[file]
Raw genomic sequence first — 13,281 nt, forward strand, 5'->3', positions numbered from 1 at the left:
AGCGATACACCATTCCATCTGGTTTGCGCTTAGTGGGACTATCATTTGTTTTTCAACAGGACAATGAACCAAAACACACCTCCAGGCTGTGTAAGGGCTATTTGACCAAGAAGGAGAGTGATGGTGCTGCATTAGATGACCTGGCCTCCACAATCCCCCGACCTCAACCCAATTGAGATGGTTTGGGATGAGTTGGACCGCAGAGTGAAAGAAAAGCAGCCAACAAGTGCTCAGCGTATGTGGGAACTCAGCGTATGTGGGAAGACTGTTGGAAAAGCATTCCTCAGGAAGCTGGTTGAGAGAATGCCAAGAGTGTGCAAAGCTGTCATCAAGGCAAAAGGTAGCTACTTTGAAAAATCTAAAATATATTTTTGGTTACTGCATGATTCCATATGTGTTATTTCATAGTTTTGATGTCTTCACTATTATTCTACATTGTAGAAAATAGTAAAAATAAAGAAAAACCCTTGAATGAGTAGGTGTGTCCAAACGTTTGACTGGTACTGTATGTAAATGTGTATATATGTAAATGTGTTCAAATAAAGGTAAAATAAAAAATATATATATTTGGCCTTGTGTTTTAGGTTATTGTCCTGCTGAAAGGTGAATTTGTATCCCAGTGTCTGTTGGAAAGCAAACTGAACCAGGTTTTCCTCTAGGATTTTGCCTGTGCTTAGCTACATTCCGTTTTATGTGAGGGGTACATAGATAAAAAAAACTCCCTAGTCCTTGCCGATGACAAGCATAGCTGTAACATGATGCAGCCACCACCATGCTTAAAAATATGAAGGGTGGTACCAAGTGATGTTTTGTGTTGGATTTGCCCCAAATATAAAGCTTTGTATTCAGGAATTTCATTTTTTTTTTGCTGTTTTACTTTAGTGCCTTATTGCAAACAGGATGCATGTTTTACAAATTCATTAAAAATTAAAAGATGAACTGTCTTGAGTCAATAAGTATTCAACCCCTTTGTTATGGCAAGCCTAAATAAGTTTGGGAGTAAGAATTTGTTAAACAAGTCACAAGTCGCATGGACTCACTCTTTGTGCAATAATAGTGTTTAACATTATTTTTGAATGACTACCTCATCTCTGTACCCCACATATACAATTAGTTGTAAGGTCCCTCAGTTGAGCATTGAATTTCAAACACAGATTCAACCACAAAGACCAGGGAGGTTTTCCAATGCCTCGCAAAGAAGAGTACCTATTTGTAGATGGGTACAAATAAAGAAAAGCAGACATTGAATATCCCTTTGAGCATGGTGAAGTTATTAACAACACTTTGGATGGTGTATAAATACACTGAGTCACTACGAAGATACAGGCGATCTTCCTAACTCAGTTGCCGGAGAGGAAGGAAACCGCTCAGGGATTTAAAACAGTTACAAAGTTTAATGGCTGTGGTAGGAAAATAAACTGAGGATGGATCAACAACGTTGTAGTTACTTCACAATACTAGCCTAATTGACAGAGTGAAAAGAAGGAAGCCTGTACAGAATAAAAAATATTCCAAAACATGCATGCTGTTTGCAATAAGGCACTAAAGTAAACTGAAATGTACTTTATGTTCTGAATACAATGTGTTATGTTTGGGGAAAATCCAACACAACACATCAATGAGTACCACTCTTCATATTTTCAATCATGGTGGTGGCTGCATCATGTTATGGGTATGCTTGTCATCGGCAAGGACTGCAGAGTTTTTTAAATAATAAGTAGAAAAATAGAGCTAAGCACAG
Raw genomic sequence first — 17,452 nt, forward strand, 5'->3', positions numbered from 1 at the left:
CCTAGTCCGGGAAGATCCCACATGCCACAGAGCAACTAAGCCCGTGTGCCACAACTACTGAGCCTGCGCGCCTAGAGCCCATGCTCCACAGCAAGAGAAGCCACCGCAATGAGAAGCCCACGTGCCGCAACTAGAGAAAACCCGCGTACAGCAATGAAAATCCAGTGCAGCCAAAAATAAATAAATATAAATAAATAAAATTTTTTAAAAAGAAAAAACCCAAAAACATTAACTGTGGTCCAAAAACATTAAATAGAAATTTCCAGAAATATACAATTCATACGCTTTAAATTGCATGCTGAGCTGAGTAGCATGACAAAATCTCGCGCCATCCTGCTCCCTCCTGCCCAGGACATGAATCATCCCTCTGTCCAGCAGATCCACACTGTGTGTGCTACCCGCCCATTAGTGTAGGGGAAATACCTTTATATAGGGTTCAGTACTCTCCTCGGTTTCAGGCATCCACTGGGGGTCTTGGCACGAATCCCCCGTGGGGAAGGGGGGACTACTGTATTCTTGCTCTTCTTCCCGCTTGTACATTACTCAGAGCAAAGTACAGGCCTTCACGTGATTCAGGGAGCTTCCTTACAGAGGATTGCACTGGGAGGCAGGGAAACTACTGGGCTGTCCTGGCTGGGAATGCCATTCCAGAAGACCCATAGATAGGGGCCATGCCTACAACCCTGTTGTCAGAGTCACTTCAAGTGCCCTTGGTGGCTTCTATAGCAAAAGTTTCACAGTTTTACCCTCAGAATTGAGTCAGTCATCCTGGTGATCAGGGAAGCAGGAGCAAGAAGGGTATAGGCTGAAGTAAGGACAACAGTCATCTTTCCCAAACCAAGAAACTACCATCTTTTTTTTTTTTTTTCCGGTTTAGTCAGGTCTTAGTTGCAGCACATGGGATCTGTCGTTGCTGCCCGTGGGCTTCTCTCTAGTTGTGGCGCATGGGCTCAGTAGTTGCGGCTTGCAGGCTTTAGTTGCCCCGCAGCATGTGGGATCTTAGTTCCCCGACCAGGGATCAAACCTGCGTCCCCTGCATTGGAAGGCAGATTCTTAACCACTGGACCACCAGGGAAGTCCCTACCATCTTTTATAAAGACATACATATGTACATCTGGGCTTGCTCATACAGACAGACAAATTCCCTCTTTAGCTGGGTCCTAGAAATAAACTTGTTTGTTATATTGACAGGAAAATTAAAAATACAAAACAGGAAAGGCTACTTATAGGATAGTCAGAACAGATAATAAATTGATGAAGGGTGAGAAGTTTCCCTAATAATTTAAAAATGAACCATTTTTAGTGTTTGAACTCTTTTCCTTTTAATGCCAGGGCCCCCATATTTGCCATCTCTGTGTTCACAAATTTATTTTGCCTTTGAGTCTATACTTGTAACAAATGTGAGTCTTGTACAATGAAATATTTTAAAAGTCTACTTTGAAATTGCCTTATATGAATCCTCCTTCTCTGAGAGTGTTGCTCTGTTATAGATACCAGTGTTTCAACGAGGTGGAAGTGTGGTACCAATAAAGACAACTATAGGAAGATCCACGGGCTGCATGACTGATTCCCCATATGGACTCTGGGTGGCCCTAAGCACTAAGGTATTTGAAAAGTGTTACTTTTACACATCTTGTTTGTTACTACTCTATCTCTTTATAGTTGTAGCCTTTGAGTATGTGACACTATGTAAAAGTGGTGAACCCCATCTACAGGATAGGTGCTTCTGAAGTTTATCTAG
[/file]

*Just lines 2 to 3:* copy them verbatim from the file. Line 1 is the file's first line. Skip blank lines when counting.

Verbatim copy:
AGCGATACACCATTCCATCTGGTTTGCGCTTAGTGGGACTATCATTTGTTTTTCAACAGGACAATGAACCAAAACACACCTCCAGGCTGTGTAAGGGCTATTTGACCAAGAAGGAGAGTGATGGTGCTGCATTAGATGACCTGGCCTCCACAATCCCCCGACCTCAACCCAATTGAGATGGTTTGGGATGAGTTGGACCGCAGAGTGAAAGAAAAGCAGCCAACAAGTGCTCAGCGTATGTGGGAACTCAGCGTATGTGGGAAGACTGTTGGAAAAGCATTCCTCAGGAAGCTGGTTGAGAGAATGCCAAGAGTGTGCAAAGCTGTCATCAAGGCAAAAGGTAGCTACTTTGAAAAATCTAAAATATATTTTTGGTTACTGCATGATTCCATATGTGTTATTTCATAGTTTTGATGTCTTCACTATTATTCTACATTGTAGAAAATAGTAAAAATAAAGAAAAACCCTTGAATGAGTAGGTGTGTCCAAACGTTTGACTGGTACTGTATGTAAATGTGTATATATGTAAATGTGTTCAAATAAAGGTAAAATAAAAAATATATATATTTGGCCTTGTGTTTTAGGTTATTGTCCTGCTGAAAGGTGAATTTGTATCCCAGTGTCTGTTGGAAAGCAAACTGAACCAGGTTTTCCTCTAGGATTTTGCCTGTGCTTAGCTACATTCCGTTTTATGTGAGGGGTACATAGATAAAAAAAACTCCCTAGTCCTTGCCGATGACAAGCATAGCTGTAACATGATGCAGCCACCACCATGCTTAAAAATATGAAGGGTGGTACCAAGTGATGTTTTGTGTTGGATTTGCCCCAAATATAAAGCTTTGTATTCAGGAATTTCATTTTTTTTTTGCTGTTTTACTTTAGTGCCTTATTGCAAACAGGATGCATGTTTTACAAATTCATTAAAAATTAAAAGATGAACTGTCTTGAGTCAATAAGTATTCAACCCCTTTGTTATGGCAAGCCTAAATAAGTTTGGGAGTAAGAATTTGTTAAACAAGTCACAAGTCGCATGGACTCACTCTTTGTGCAATAATAGTGTTTAACATTATTTTTGAATGACTACCTCATCTCTGTACCCCACATATACAATTAGTTGTAAGGTCCCTCAGTTGAGCATTGAATTTCAAACACAGATTCAACCACAAAGACCAGGGAGGTTTTCCAATGCCTCGCAAAGAAGAGTACCTATTTGTAGATGGGTACAAATAAAGAAAAGCAGACATTGAATATCCCTTTGAGCATGGTGAAGTTATTAACAACACTTTGGATGGTGTATAAATACACTGAGTCACTACGAAGATACAGGCGATCTTCCTAACTCAGTTGCCGGAGAGGAAGGAAACCGCTCAGGGATTTAAAACAGTTACAAAGTTTAATGGCTGTGGTAGGAAAATAAACTGAGGATGGATCAACAACGTTGTAGTTACTTCACAATACTAGCCTAATTGACAGAGTGAAAAGAAGGAAGCCTGTACAGAATAAAAAATATTCCAAAACATGCATGCTGTTTGCAATAAGGCACTAAAGTAAACTGAAATGTACTTTATGTTCTGAATACAATGTGTTATGTTTGGGGAAAATCCAACACAACACATCAATGAGTACCACTCTTCATATTTTCAATCATGGTGGTGGCTGCATCATGTTATGGGTATGCTTGTCATCGGCAAGGACTGCAGAGTTTTTTAAATAATAAGTAGAAAAATAGAGCTAAGCACAG
Raw genomic sequence first — 17,452 nt, forward strand, 5'->3', positions numbered from 1 at the left: